Let’s look at building a background music system for your business. Designing the right system for your retail space requires great forethought because of the many variables involved.
Evaluate your space
There are several characteristics of your retail space that will make a big difference in the design of your background music system, including:
- Square footage
- Interior or Exterior
- Building materials and finishes
- Ceiling height
- Number of listeners in an area
- Number of spaces that require unique programming (zones)
- Are there areas where no music should be heard? Consider cashier, ordering or consulting stations as “music free” zones.
- Do speakers need to be someone hidden, or should they blend into the aesthetic? Is it OK for the speakers to be noticed?
What will your background music system need to do?
Having a well-designed system can include:
- Good sounding background music with the right volumes in the right places
- Multiple zones, so different music channels can be played in specific areas
- Paging microphone to make system-wide or specific-zone announcements
- Wireless microphone for putting on events or workshops
What are the components needed for a background music system?
A typical system requires the following components:
Mixer – To intake the audio sources, such as the Easy On Hold 2-Channel Business Audio System device, which outputs two unique audio channels. The mixer can also provide a place to plug in microphones.
Amplifier – The amp takes the sound from the mixer and sends it to the speakers with the right amount of “juice” to get the volume you need. The amplifier needs to be properly sized for the specific speakers and quantities of speakers in use. Some manufacturers offer a combined mixer/amplifier in a single unit.
Equalizer – An equalizer breaks the audio signal into various frequency “bands” to shape the highs (treble) and lows (bass) of the sound output. Equalization (EQ) can be very helpful in optimizing the system after installation.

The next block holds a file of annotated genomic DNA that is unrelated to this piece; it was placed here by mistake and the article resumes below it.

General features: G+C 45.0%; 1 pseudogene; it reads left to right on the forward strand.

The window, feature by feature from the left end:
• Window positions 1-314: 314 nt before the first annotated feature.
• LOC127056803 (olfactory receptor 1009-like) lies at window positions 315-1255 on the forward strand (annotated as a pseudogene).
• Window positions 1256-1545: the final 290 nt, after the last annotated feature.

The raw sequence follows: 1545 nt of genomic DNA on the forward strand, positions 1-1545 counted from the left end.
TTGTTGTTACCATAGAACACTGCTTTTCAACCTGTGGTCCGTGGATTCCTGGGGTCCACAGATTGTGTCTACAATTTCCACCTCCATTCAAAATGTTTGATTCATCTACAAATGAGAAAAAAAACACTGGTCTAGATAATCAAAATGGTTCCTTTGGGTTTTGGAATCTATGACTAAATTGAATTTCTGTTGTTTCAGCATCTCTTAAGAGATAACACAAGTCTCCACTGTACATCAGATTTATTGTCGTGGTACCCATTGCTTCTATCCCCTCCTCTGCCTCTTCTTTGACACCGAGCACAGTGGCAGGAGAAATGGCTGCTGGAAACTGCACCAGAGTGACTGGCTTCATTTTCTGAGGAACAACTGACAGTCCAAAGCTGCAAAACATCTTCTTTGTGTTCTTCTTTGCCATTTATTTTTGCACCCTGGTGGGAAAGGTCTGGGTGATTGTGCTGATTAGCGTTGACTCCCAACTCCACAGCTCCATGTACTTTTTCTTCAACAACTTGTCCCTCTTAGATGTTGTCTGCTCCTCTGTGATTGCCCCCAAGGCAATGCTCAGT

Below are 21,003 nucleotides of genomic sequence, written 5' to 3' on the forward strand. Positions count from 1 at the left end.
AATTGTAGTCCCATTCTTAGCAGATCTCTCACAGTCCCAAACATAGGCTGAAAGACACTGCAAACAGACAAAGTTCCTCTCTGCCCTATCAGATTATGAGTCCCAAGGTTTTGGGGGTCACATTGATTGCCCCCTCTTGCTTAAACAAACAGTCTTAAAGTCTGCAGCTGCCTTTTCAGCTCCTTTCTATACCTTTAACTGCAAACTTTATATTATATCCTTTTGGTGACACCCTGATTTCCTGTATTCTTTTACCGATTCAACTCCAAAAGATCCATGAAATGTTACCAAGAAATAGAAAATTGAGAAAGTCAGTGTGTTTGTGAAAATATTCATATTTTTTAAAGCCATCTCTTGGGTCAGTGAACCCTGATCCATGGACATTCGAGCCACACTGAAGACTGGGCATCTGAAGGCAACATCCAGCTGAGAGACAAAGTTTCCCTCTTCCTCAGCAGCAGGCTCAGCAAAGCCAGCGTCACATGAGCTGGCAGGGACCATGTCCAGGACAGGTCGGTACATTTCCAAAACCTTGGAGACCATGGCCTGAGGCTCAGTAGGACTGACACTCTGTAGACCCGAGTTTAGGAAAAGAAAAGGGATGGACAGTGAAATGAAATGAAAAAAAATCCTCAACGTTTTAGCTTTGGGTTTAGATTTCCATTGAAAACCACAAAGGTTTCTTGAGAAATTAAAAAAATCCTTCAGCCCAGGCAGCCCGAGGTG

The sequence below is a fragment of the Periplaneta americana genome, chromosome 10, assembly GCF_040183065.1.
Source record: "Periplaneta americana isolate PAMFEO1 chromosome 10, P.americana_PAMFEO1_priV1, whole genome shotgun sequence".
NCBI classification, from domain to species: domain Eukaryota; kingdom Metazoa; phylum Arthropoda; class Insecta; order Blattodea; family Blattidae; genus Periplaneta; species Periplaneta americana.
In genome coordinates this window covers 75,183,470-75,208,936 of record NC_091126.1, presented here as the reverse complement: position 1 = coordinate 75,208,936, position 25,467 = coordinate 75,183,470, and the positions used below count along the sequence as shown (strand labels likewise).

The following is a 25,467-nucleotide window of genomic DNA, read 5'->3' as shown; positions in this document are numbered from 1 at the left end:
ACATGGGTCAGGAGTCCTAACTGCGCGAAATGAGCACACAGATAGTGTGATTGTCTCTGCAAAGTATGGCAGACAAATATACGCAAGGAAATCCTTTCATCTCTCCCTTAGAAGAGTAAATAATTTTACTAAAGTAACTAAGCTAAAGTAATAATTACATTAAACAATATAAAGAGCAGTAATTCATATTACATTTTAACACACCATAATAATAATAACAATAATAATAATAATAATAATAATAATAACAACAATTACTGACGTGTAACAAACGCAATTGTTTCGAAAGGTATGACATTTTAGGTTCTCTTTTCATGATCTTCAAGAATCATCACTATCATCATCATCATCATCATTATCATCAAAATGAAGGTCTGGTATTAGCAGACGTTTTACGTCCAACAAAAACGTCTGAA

Wiring – Many background music systems are based on a 70-Volt signal for efficiency. This allows the use of less amplification over long distances of wire. 70-volt wiring is not the same as the speaker wire we use in our home stereo setups. It’s smaller and is purchased in spools.
Volume Controllers – In addition to controlling volume from the amplifier and mixer, you may also want to have access to a volume knob somewhere near the speakers. Sometimes, volume controllers are placed only in locked offices where authorized users can get to them.
Remote Control – Some mixers and amplifiers offer a hand-held remote for convenient sound control.
Paging Microphone – A paging microphone can have controls built-in to isolate paging announcements to various zones. An interface to the mixer may allow store telephones as a paging device.
Wireless Microphone – If you hold special events such as workshops or receptions, a wireless microphone can be very handy. This application, however, will change the demands on your amplifier and speakers, requiring special consideration when designing your system.
What is the size of the sound system needed for my indoor retail space?
With so many variables to consider, we recommend an on-site audio engineer experienced in managing interior audio as an important resource to right-size the sound system. The type and size of the speakers, how the speakers can be mounted, and the power behind the amplifier are all in play.
How much does it cost to install a background music system?
We’ve all been in places where the background music sounded tinny and distant. In some shopping malls, the music pumps out big bass frequencies. The prices for sound gear can vary immensely. Look for mainstream audio brands, such as JBL, Yamaha, Toa, Crown, Bose, etc. Unknown Chinese systems from Amazon.com usually underperform. Mixers and amplifiers can run between $600 and $900, depending on how many speakers the amp will be driving and the number of zones.
What kind of speakers are recommended?
Speakers can be of several types. Each type is designed to fit your unique needs for mounting and positioning.
- Ceiling – Speakers that are recessed into the ceiling. Ceiling mount speakers are recommended for ceilings under 25 feet in height.
- Pendant – These are speaker enclosures that hang from the ceiling
- Mounted – Self-contained speaker enclosures with mounting brackets for use on columns, posts or walls
How many speakers are needed?
The formula for calculating the number of mounted speakers (any speaker that does not attach inside the ceiling):
Divide the room’s length by 25 feet (the approximate coverage of one speaker). Multiply times 2 for the total number of speakers.
We recommend the ceiling speaker calculator guide provided by professional audio/video company Extron for ceiling-mounted speakers.
We recommend that you consult an onsite audio engineer.
Choosing the right music
See our knowledgebase article on choosing the right music for your business.